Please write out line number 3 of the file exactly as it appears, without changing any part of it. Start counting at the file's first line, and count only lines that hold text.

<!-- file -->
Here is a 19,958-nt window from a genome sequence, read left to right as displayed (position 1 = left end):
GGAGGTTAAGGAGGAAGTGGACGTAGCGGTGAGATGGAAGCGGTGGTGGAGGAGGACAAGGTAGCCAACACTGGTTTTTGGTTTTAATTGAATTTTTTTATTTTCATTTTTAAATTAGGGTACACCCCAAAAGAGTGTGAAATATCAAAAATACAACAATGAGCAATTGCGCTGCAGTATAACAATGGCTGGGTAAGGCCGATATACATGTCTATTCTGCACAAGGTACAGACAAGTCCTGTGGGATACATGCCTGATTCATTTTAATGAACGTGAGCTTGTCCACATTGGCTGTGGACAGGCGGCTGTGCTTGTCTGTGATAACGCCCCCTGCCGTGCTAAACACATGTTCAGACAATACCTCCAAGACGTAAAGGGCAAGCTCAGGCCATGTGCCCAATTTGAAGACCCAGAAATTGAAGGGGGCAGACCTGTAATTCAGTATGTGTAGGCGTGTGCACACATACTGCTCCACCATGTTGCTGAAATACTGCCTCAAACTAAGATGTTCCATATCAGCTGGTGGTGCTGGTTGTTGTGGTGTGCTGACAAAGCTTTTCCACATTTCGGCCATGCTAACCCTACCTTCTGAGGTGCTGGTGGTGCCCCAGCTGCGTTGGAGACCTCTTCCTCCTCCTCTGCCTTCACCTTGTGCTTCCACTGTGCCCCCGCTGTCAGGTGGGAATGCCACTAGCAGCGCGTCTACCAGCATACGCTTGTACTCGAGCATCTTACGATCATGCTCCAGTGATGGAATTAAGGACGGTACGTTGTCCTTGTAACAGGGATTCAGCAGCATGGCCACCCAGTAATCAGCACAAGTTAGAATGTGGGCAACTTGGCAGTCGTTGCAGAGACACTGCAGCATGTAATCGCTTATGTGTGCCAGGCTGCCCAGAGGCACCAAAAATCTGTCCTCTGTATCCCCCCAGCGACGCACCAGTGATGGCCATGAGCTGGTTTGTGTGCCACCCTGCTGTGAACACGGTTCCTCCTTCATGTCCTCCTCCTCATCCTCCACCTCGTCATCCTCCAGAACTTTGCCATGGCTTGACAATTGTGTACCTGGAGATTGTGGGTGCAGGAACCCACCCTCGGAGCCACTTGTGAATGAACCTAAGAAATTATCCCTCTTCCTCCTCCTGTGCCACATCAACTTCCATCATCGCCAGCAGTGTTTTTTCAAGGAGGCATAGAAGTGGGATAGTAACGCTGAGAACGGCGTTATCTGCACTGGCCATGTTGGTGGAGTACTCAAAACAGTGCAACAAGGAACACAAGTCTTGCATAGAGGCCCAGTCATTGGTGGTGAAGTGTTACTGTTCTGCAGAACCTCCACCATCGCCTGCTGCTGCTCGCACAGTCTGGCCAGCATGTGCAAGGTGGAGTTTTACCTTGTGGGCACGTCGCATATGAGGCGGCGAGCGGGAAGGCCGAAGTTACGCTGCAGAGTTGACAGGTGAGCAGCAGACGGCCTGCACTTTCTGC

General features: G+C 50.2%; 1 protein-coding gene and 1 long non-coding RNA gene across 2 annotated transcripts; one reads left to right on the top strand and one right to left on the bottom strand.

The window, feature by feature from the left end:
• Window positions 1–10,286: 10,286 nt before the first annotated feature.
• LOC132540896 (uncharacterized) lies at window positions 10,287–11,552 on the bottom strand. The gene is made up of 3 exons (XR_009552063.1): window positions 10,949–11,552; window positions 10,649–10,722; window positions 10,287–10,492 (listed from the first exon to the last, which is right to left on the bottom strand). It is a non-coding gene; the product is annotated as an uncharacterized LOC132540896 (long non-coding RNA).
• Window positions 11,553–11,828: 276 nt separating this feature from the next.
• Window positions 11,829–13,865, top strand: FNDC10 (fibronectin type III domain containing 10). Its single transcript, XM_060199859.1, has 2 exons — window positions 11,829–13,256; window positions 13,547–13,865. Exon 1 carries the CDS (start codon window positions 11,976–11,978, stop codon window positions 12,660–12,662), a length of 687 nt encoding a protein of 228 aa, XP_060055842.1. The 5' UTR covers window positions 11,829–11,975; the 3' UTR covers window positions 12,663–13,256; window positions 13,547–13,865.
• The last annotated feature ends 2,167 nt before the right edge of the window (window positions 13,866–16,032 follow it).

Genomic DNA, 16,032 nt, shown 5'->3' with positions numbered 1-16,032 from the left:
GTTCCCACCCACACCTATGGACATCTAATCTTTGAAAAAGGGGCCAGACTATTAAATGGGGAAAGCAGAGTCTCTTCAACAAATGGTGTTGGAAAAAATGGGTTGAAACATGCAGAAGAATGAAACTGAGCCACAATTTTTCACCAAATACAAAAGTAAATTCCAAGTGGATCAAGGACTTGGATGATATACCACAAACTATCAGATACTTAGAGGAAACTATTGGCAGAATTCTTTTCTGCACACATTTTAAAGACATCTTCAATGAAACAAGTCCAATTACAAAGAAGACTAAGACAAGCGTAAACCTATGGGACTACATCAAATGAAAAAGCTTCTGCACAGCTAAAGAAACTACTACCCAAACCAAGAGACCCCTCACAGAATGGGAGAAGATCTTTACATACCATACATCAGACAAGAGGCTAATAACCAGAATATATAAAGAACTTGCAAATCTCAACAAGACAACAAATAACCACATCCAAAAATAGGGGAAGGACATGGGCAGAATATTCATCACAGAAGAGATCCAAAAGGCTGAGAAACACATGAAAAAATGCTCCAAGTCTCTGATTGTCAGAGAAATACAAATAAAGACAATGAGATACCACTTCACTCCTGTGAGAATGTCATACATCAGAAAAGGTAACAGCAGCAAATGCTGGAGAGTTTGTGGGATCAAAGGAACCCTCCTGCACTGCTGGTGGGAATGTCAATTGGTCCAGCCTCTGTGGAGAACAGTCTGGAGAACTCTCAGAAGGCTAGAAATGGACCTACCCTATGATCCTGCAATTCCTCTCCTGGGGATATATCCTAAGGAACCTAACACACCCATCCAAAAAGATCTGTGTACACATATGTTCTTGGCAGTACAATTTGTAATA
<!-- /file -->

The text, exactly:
General features: G+C 50.2%; 1 protein-coding gene and 1 long non-coding RNA gene across 2 annotated transcripts; one reads left to right on the top strand and one right to left on the bottom strand.